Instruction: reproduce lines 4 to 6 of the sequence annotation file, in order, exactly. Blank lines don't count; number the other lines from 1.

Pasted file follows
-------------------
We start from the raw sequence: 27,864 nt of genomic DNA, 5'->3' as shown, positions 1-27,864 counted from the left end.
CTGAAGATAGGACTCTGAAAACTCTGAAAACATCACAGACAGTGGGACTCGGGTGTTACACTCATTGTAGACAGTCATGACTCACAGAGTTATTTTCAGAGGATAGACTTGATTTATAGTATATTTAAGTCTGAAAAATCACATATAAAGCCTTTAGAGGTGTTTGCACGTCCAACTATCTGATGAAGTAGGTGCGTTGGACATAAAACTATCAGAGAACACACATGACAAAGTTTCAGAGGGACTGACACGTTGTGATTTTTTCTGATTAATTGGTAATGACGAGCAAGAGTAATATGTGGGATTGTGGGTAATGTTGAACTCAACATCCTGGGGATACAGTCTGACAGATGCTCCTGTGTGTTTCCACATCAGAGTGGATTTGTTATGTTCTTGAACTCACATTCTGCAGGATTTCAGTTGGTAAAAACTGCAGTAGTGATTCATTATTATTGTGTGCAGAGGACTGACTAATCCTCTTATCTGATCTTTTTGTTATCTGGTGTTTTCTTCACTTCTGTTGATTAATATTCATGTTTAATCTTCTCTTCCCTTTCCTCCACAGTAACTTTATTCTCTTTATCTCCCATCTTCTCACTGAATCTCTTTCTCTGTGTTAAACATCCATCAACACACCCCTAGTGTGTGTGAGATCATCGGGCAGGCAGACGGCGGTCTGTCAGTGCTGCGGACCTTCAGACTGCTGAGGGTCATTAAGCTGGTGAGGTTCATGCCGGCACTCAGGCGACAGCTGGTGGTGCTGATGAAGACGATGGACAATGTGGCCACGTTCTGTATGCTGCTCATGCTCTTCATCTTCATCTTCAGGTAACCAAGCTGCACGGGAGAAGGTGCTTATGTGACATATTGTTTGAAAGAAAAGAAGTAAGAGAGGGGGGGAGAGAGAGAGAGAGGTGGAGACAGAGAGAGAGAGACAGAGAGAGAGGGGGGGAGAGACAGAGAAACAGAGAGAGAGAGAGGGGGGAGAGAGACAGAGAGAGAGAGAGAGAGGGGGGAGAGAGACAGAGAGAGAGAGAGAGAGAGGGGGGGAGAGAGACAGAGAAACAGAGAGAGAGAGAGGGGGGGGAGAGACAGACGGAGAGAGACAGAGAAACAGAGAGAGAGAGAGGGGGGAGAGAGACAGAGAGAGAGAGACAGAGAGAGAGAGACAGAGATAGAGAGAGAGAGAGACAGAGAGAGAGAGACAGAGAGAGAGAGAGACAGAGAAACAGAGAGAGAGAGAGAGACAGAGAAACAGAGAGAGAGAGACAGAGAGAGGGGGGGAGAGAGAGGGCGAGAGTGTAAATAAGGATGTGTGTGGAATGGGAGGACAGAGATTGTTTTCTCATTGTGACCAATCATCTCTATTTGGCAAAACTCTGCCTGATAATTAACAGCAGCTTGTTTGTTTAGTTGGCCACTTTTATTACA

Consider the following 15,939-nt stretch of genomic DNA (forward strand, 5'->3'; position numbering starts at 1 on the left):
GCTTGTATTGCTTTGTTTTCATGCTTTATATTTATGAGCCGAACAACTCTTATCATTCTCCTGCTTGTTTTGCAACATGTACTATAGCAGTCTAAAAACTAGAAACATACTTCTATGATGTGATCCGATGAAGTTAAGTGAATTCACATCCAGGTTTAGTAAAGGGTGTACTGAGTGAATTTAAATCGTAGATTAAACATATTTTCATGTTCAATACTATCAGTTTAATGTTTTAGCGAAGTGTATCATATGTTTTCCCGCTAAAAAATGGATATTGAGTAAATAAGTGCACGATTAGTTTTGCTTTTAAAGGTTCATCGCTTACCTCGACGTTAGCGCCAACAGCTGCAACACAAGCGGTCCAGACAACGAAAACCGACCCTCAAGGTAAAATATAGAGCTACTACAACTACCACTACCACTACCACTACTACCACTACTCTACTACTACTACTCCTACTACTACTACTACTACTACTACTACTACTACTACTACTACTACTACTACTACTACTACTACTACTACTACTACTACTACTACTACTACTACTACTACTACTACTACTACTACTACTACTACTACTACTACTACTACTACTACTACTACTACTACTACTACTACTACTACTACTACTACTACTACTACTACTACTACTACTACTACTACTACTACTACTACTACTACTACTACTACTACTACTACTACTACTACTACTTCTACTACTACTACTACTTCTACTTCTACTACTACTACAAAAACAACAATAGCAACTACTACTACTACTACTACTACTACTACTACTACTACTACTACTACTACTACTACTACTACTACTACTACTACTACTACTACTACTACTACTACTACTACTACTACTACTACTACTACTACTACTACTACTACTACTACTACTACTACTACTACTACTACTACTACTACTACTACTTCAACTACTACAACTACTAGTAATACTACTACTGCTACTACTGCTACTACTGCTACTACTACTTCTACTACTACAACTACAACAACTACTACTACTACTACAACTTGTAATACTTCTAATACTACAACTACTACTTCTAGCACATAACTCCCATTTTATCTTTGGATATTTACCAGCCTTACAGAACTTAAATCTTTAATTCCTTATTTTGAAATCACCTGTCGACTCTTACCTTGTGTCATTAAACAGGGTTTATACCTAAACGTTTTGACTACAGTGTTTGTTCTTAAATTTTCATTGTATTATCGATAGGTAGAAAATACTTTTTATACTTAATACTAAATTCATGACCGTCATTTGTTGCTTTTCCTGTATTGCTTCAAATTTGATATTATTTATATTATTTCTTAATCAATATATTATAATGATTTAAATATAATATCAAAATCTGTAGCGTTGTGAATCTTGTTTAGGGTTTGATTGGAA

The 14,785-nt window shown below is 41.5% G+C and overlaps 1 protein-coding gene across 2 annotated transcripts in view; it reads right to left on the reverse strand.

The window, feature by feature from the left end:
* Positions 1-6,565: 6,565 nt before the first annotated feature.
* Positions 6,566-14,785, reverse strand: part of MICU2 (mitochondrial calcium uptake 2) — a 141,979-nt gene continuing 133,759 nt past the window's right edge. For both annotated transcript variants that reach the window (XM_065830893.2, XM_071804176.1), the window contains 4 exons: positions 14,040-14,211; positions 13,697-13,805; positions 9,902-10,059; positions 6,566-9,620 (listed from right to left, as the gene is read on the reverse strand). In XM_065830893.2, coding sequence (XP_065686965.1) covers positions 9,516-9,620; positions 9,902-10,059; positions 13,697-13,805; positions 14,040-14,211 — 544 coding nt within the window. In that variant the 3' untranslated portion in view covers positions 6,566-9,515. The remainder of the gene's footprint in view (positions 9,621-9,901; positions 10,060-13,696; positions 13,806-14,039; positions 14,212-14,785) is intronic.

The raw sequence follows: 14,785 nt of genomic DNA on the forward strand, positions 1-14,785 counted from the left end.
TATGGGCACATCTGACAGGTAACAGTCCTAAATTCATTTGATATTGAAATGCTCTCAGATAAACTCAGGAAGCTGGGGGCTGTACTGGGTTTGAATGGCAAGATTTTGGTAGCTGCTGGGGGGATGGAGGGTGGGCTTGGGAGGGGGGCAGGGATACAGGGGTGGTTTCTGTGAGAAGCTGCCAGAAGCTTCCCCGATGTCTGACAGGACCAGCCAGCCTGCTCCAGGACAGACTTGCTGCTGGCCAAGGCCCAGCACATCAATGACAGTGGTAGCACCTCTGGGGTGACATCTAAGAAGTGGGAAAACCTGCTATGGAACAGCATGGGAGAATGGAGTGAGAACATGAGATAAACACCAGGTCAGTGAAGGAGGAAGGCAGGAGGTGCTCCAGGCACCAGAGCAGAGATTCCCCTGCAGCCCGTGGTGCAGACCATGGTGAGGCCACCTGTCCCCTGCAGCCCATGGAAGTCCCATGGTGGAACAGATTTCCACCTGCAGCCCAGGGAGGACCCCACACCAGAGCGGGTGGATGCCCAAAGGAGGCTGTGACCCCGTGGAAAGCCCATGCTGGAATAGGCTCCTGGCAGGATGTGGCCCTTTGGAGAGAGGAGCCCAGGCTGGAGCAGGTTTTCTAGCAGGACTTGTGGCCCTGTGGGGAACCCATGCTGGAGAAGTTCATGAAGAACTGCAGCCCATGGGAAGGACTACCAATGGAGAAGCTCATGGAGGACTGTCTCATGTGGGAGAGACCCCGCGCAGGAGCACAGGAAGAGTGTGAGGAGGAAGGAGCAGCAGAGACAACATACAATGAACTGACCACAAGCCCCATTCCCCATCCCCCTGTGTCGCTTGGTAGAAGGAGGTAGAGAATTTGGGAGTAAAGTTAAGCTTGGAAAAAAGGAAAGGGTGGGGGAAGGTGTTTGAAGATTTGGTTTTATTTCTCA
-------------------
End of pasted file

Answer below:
GCTTGTATTGCTTTGTTTTCATGCTTTATATTTATGAGCCGAACAACTCTTATCATTCTCCTGCTTGTTTTGCAACATGTACTATAGCAGTCTAAAAACTAGAAACATACTTCTATGATGTGATCCGATGAAGTTAAGTGAATTCACATCCAGGTTTAGTAAAGGGTGTACTGAGTGAATTTAAATCGTAGATTAAACATATTTTCATGTTCAATACTATCAGTTTAATGTTTTAGCGAAGTGTATCATATGTTTTCCCGCTAAAAAATGGATATTGAGTAAATAAGTGCACGATTAGTTTTGCTTTTAAAGGTTCATCGCTTACCTCGACGTTAGCGCCAACAGCTGCAACACAAGCGGTCCAGACAACGAAAACCGACCCTCAAGGTAAAATATAGAGCTACTACAACTACCACTACCACTACCACTACTACCACTACTCTACTACTACTACTCCTACTACTACTACTACTACTACTACTACTACTACTACTACTACTACTACTACTACTACTACTACTACTACTACTACTACTACTACTACTACTACTACTACTACTACTACTACTACTACTACTACTACTACTACTACTACTACTACTACTACTACTACTACTACTACTACTACTACTACTACTACTACTACTACTACTACTACTACTACTACTACTACTACTACTACTACTACTACTACTACTACTACTACTACTACTACTTCTACTACTACTACTACTTCTACTTCTACTACTACTACAAAAACAACAATAGCAACTACTACTACTACTACTACTACTACTACTACTACTACTACTACTACTACTACTACTACTACTACTACTACTACTACTACTACTACTACTACTACTACTACTACTACTACTACTACTACTACTACTACTACTACTACTACTACTACTACTACTACTACTACTACTACTACTACTACTTCAACTACTACAACTACTAGTAATACTACTACTGCTACTACTGCTACTACTGCTACTACTACTTCTACTACTACAACTACAACAACTACTACTACTACTACAACTTGTAATACTTCTAATACTACAACTACTACTTCTAGCACATAACTCCCATTTTATCTTTGGATATTTACCAGCCTTACAGAACTTAAATCTTTAATTCCTTATTTTGAAATCACCTGTCGACTCTTACCTTGTGTCATTAAACAGGGTTTATACCTAAACGTTTTGACTACAGTGTTTGTTCTTAAATTTTCATTGTATTATCGATAGGTAGAAAATACTTTTTATACTTAATACTAAATTCATGACCGTCATTTGTTGCTTTTCCTGTATTGCTTCAAATTTGATATTATTTATATTATTTCTTAATCAATATATTATAATGATTTAAATATAATATCAAAATCTGTAGCGTTGTGAATCTTGTTTAGGGTTTGATTGGAA

The 14,785-nt window shown below is 41.5% G+C and overlaps 1 protein-coding gene across 2 annotated transcripts in view; it reads right to left on the reverse strand.

The window, feature by feature from the left end: